Fiscal targets assumed in the NRRP: Increase revenue by 2.5 percentage points of GDP and reduce the VAT collection gap by at least five percentage points by 2026 (Deloitte analysis)

Redacția oct. 4, 2021 0 comentarii
grafic Economedia

Romania has proposed, through the National Recovery and Resilience Plan (NRRP), to reduce the VAT collection deficit by at least five percentage points by mid-2026, compared to 2019, and to increase tax revenue by 2.5 percentage points of GDP by the end of 2025, says Vlad Boeriu, coordinating partner, Tax and Legal Services, Deloitte Romania, quoted by Agerpres.

“The National Recovery and Resilience Plan (NRRP), recently approved by the European Commission, foresees, beyond the directions assumed for the absorption of the 29 billion euros, also a set of tax reforms to be implemented by the end of 2026. These include modernizing the administration with two main objectives – increasing tax revenue by 2.5 percentage points of GDP by the end of 2025 and reducing the VAT collection deficit by at least five percentage points by mid-2026 (both relative to 2019). The second target can be considered conservative, given the experience of neighboring countries in reducing tax evasion as a result of implementing efficient methods to increase collection, such as SAF-T or e-invoicing,” Vlad Boeriu says in an opinion piece.

According to Deloitte, among the most important actions undertaken by Romania in the tax area through the NRRP is the analysis of the tax system in 2022, with the aim of standardizing legislation in terms of income taxation, and the gradual elimination of incentives in certain areas.

The Deloitte representative announces, in this context, that for the construction sector it is expressly stated that the withdrawal of the facilities granted must begin in 2025 and be completed by the end of 2028, when it would otherwise expire under the current regulations. In addition, the plan provides for changes in company taxation (especially for micro-enterprises), social security contributions and property taxes. The measures would be phased in gradually by early 2024 and bring an increase in tax revenue of 0.5 percentage points of GDP by 2025 compared to 2019.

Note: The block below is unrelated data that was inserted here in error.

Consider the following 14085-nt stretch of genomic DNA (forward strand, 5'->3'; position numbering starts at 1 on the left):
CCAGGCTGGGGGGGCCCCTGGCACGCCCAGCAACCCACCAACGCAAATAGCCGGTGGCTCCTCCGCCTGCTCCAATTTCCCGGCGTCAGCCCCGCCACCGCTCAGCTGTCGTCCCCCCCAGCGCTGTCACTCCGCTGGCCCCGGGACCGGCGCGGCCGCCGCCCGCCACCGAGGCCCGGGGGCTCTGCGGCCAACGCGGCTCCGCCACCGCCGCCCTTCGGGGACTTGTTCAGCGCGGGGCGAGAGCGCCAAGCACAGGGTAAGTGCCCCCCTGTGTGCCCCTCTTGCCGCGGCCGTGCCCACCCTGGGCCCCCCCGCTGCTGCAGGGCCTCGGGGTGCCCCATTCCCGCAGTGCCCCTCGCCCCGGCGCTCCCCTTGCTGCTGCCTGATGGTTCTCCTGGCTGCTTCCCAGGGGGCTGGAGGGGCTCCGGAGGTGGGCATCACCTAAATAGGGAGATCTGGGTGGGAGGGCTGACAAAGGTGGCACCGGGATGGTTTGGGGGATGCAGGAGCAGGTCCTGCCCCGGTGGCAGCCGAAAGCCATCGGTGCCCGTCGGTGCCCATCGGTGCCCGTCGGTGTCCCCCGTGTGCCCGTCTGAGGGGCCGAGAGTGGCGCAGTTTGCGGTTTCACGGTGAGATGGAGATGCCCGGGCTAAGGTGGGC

“However, the biggest focus is on tax administration reform, in particular in the direction of improving digital services (expansion of the VPS for companies, partnerships, PFAs and liberal professions), optimizing the IT system of the National Tax Administration Agency (ANAF), so that 60% of services for companies are accessible online in 2024 (compared to 45% today) or carrying out remote tax controls (60% of the total by 2025),” says Vlad Boeriu.

He also points out that the plan also includes the process of enrolling central and local public authorities and institutions in the Ministry of Finance and ANAF’s IT system, PatrimVen, from 1 March 2022.

“Moreover, many of the measures provided for in the NPRP are already at various stages of implementation – the connection of electronic cash registers to the ANAF system, with a deadline of 30 November 2021 for all taxpayers, the One Stop Shop mechanism for electronic registration for VAT purposes, or the e-invoice project, planned to operate, in the first phase, in the relationship between legal entities and state institutions and later to be extended to invoices issued between companies,” the author points out.

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